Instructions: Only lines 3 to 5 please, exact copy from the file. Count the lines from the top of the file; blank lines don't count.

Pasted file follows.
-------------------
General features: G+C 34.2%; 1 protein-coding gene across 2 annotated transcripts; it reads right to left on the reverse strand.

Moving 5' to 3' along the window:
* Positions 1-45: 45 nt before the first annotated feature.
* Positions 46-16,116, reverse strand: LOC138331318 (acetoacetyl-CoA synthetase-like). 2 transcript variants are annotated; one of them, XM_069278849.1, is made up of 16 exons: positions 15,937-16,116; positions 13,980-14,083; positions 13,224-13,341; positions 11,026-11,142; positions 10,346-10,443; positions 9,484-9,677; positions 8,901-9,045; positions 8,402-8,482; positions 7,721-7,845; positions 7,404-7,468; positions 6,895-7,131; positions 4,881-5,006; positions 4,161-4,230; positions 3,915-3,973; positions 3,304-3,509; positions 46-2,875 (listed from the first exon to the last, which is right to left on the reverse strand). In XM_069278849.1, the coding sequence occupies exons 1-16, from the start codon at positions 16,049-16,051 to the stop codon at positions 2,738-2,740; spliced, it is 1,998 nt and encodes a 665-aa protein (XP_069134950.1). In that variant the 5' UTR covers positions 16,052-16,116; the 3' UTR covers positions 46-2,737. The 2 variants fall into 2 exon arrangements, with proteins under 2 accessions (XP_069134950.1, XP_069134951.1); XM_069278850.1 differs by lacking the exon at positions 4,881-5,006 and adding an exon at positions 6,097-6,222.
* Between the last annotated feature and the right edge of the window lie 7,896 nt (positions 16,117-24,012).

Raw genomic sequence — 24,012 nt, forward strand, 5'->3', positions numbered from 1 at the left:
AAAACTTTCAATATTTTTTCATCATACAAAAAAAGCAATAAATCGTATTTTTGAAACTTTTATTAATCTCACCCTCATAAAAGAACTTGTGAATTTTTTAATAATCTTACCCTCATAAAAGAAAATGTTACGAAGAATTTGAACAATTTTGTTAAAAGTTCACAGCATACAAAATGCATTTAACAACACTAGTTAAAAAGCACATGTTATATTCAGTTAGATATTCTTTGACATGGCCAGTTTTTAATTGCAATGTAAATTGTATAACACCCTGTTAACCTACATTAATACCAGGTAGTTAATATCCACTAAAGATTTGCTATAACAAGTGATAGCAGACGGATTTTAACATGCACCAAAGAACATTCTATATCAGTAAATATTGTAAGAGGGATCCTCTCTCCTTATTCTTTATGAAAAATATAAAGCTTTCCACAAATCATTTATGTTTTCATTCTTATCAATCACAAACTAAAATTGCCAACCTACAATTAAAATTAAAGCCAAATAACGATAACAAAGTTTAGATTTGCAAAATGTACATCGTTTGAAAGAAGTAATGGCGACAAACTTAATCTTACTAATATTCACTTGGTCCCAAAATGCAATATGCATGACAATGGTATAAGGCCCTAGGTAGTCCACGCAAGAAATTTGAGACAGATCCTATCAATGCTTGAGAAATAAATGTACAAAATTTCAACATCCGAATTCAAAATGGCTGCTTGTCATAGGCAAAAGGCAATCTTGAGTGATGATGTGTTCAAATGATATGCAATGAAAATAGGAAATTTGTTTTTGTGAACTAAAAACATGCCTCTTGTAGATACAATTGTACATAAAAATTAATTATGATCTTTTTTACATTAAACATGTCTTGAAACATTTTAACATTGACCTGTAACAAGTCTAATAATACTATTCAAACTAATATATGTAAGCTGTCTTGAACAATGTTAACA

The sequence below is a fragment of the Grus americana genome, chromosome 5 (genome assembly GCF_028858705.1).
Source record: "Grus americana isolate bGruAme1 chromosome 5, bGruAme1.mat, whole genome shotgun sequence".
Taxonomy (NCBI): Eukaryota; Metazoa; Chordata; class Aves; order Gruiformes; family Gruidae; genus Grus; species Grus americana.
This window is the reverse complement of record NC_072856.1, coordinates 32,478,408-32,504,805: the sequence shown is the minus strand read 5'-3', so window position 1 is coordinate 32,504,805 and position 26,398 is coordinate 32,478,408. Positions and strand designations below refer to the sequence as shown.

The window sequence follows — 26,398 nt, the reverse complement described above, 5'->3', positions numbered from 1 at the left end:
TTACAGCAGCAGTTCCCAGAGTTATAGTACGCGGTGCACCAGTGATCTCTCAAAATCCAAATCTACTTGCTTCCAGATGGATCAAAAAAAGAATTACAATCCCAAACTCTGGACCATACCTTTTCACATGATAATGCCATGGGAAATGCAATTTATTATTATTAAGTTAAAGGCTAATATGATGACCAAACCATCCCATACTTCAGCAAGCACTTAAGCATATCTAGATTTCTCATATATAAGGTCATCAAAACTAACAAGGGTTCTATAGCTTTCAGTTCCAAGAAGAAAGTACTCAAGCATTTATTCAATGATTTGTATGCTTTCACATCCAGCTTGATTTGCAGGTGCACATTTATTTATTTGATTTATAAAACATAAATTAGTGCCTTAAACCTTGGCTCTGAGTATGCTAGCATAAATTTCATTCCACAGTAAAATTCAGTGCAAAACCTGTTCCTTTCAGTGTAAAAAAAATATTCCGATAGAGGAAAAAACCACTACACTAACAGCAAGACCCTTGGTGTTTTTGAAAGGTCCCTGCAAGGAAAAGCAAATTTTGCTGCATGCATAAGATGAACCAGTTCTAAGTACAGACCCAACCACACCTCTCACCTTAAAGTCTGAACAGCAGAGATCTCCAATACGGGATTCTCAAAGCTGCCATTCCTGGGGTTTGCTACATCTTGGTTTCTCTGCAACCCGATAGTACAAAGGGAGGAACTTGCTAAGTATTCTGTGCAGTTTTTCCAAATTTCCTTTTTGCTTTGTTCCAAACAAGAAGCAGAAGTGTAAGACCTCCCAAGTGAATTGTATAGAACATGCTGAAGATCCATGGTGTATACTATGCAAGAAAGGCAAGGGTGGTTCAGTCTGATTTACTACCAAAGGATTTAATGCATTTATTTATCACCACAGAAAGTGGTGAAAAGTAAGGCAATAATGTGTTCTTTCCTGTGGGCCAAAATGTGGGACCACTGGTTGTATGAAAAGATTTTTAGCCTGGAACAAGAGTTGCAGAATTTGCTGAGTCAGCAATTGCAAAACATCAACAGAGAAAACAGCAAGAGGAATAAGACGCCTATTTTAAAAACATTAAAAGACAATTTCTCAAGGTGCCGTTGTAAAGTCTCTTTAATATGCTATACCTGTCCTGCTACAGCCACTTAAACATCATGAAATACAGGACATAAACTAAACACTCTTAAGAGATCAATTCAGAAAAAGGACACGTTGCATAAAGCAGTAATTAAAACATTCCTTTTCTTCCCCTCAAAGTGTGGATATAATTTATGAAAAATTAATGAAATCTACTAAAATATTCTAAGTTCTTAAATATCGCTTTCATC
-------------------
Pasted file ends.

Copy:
* Positions 1-45: 45 nt before the first annotated feature.
* Positions 46-16,116, reverse strand: LOC138331318 (acetoacetyl-CoA synthetase-like). 2 transcript variants are annotated; one of them, XM_069278849.1, is made up of 16 exons: positions 15,937-16,116; positions 13,980-14,083; positions 13,224-13,341; positions 11,026-11,142; positions 10,346-10,443; positions 9,484-9,677; positions 8,901-9,045; positions 8,402-8,482; positions 7,721-7,845; positions 7,404-7,468; positions 6,895-7,131; positions 4,881-5,006; positions 4,161-4,230; positions 3,915-3,973; positions 3,304-3,509; positions 46-2,875 (listed from the first exon to the last, which is right to left on the reverse strand). In XM_069278849.1, the coding sequence occupies exons 1-16, from the start codon at positions 16,049-16,051 to the stop codon at positions 2,738-2,740; spliced, it is 1,998 nt and encodes a 665-aa protein (XP_069134950.1). In that variant the 5' UTR covers positions 16,052-16,116; the 3' UTR covers positions 46-2,737. The 2 variants fall into 2 exon arrangements, with proteins under 2 accessions (XP_069134950.1, XP_069134951.1); XM_069278850.1 differs by lacking the exon at positions 4,881-5,006 and adding an exon at positions 6,097-6,222.
* Between the last annotated feature and the right edge of the window lie 7,896 nt (positions 16,117-24,012).